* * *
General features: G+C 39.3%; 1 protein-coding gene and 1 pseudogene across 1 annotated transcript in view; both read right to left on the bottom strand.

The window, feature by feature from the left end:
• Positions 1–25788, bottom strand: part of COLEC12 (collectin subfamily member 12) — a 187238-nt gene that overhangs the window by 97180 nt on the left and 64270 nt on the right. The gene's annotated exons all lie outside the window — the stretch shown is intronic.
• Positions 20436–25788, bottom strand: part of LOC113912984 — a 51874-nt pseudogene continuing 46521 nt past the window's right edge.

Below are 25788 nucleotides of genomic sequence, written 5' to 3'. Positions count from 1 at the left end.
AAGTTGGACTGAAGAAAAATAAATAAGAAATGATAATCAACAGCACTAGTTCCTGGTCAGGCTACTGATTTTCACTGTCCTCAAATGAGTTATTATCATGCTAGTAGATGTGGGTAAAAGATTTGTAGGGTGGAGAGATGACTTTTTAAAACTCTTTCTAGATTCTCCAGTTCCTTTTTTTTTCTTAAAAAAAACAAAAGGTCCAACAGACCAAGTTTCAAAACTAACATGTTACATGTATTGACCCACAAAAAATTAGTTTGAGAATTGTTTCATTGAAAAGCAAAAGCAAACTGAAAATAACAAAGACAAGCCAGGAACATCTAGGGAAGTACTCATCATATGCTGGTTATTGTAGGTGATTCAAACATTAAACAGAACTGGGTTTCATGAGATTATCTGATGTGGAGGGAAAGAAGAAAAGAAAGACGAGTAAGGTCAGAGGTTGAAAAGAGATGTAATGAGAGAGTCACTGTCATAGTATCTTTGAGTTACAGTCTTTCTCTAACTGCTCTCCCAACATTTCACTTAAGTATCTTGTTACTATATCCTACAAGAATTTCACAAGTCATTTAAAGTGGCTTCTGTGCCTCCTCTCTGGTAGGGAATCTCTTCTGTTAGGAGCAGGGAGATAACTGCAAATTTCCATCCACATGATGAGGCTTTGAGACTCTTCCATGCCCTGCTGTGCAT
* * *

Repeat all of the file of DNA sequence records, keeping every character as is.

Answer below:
General features: G+C 39.3%; 1 protein-coding gene and 1 pseudogene across 1 annotated transcript in view; both read right to left on the bottom strand.

The window, feature by feature from the left end:
• Positions 1–25788, bottom strand: part of COLEC12 (collectin subfamily member 12) — a 187238-nt gene that overhangs the window by 97180 nt on the left and 64270 nt on the right. The gene's annotated exons all lie outside the window — the stretch shown is intronic.
• Positions 20436–25788, bottom strand: part of LOC113912984 — a 51874-nt pseudogene continuing 46521 nt past the window's right edge.

Below are 25788 nucleotides of genomic sequence, written 5' to 3'. Positions count from 1 at the left end.
AAGTTGGACTGAAGAAAAATAAATAAGAAATGATAATCAACAGCACTAGTTCCTGGTCAGGCTACTGATTTTCACTGTCCTCAAATGAGTTATTATCATGCTAGTAGATGTGGGTAAAAGATTTGTAGGGTGGAGAGATGACTTTTTAAAACTCTTTCTAGATTCTCCAGTTCCTTTTTTTTTCTTAAAAAAAACAAAAGGTCCAACAGACCAAGTTTCAAAACTAACATGTTACATGTATTGACCCACAAAAAATTAGTTTGAGAATTGTTTCATTGAAAAGCAAAAGCAAACTGAAAATAACAAAGACAAGCCAGGAACATCTAGGGAAGTACTCATCATATGCTGGTTATTGTAGGTGATTCAAACATTAAACAGAACTGGGTTTCATGAGATTATCTGATGTGGAGGGAAAGAAGAAAAGAAAGACGAGTAAGGTCAGAGGTTGAAAAGAGATGTAATGAGAGAGTCACTGTCATAGTATCTTTGAGTTACAGTCTTTCTCTAACTGCTCTCCCAACATTTCACTTAAGTATCTTGTTACTATATCCTACAAGAATTTCACAAGTCATTTAAAGTGGCTTCTGTGCCTCCTCTCTGGTAGGGAATCTCTTCTGTTAGGAGCAGGGAGATAACTGCAAATTTCCATCCACATGATGAGGCTTTGAGACTCTTCCATGCCCTGCTGTGCAT